My gardening experience has been spending time outside enjoying nature learning from my parents (Bob and Cheryl Rossman), local farmers and myself. Each year we learn something new, and as a gardening family we adjust our techniques to improve our harvest. My parents and I spend our time together planting and harvesting in the garden, making healthy meals and storing healthy food to last throughout the year.
Gardening is truly something anyone can do. It can be a stress reliever with nature’s beauty, peaceful sounds and the nutritious bounty it provides.
You don’t need any prior experience or access to a big yard to grow locally. Gardening can be planting flowers, herbs, vegetables, fruits and more. More people are planting in window boxes, food grade FDA approved 5 gallon buckets, large pots and burlap bags. You can grow on your driveway and even on top of the roof when the conditions are right! Be creative and ask the experts in your area for advice. All you need is access to sun, healthy nutrient-dense soil, water and a love of being successful.
If you are new to gardening, I would recommend attending a local class to gain some basic information and to get inspired about the possibilities before beginning. Options include The Cooperative Extension, local garden club (Successfully Growing Heirloom Tomatoes with Rusty’s in Bow – May 11) and the Center for Health Promotion at Concord Hospital (Home Gardening 101 class on April 29).
Another great way to learn about gardening is from the farmers who are experts, local nurseries, greenhouses, master gardeners and plant sellers like Rusty’s Heirloom Tomatoes. Attend your local farmers market in the beginning of the season when they are selling their seedlings/starter plants. Decide what you’d like to plant and go from there – you, too, will learn what works and what doesn’t.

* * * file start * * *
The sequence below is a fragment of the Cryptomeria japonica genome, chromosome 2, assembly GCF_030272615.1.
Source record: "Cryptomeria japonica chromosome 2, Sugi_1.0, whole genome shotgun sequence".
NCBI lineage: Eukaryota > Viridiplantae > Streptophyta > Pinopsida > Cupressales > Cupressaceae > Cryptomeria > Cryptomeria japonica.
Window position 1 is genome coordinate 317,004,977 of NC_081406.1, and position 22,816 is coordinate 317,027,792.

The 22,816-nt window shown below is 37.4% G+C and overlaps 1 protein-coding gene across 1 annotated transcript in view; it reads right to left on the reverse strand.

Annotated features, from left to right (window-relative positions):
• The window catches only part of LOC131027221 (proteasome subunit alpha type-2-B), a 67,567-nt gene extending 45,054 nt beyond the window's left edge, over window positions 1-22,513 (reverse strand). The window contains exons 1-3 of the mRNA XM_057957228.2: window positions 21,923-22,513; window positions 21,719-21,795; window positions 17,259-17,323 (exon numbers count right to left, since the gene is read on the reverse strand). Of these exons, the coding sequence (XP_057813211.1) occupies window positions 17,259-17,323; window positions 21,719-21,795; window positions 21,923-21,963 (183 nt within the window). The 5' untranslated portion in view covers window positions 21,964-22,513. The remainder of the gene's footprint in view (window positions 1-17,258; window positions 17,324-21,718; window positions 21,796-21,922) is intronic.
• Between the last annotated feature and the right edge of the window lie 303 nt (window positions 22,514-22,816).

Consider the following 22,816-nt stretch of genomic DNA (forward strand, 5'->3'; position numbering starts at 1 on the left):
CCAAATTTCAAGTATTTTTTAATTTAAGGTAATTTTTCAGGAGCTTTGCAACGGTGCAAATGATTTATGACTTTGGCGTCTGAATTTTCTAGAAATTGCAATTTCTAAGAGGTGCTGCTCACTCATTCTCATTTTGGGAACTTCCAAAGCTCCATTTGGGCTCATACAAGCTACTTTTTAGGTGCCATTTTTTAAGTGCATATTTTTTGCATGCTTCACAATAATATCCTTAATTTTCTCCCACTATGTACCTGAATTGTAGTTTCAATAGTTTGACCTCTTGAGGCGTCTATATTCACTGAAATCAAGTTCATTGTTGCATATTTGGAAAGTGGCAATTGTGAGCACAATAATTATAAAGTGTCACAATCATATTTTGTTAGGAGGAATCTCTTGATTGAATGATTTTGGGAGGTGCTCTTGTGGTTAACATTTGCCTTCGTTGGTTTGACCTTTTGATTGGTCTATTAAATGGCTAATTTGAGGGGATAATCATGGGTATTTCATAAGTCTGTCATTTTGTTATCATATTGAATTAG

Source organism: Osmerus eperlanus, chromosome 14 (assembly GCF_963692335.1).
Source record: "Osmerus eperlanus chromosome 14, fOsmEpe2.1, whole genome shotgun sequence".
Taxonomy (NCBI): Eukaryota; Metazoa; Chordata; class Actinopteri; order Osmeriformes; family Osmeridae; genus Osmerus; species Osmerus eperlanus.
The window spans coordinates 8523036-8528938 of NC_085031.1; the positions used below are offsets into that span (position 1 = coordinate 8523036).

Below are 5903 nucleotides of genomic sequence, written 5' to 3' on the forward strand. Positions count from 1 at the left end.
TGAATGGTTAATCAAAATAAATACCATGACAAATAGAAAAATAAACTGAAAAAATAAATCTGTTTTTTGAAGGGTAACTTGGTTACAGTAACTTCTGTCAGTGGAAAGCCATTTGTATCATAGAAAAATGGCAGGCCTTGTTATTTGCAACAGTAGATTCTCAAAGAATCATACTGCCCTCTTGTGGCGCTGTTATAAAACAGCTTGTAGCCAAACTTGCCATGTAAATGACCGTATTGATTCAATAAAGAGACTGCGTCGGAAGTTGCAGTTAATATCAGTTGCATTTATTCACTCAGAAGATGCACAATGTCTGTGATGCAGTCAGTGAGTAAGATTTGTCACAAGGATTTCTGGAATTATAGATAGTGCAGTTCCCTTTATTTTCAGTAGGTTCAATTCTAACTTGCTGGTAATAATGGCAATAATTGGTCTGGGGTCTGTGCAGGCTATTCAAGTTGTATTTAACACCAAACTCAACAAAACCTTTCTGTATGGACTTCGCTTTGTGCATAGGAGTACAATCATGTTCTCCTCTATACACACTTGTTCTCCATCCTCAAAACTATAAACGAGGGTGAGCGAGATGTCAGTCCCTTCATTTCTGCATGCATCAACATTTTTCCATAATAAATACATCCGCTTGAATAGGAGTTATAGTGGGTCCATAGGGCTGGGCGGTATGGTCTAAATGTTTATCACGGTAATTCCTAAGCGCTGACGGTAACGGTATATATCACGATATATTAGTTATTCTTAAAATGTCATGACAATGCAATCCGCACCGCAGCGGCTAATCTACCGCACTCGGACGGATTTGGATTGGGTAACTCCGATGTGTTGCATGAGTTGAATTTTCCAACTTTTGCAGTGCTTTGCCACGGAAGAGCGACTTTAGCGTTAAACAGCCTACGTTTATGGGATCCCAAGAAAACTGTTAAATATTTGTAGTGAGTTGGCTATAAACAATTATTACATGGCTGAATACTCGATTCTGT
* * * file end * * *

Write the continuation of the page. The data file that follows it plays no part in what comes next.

If all you have access to is a sunny driveway, make a trip to Lowes to buy 5-gallon FDA approved food-grade buckets or go to your local bakery and ask for the buckets. Make holes in the bottom for drainage, either with a drill or with a nail and hammer, and grow the plants in the buckets with some healthy soil.
Healthy soil is a must. “You feed the soil not the plant,” according to Rusty’s Heirloom Tomatoes. “You will want to know the compilation of your soil – sand, silt, clay mixtures, and what you may need to add or adjust to get the right pH for growing.”
My dad always taught me to test the soil for pH before planting. You will figure out if the soil is suitable for growing. My family learned a few years ago from Rusty’s that if you are using the raised bed technique, add organic compost at the end of the season to the top of the soil to foster nutrient dense soil (grass clippings, leaves, pine needles, etc.).
More wisdom from Rusty’s: “Healthy soil means healthy plants, healthy plants means healthy nutrient-dense food.” The layer of compost/mulch on the top of the soil is essential for a worm population (worms help decompose the mulch and spread nutrients into the soil for healthy growth), minimizing weeds, and preventing evaporation by keeping moisture and heat in; lastly the compost/mulch keeps soilborne organisms from affecting the plants.
Water and the amount, and duration of sunlight are also important. Some plants need more sunlight than others to grow. You will want to plant your garden strategically to avoid shadowing certain plants, giving the plants the proper amount of sunlight.
The key is to stay positive and try to learn new techniques from the experts in your area. If you aren’t looking to garden yourself, there are other options: Farm Shares and CSA. The bottom line is grow when you can, purchase local when you can, enjoy the food you eat, eat mindfully and know where your food comes from. I hope to see you at my Home Gardening 101 class April 29 at 6:30 p.m. at the Center for Health Promotion. To pre-register, call 230-7300.
The Capital Area Wellness Coalition coordinates community resources and builds partnerships to create a culture of healthy living for everyone. The coalition meets monthly on the second Wednesday at 8 a.m. at the Center for Health Promotion, 49 S. Main St. For more information, visit capwellness.org.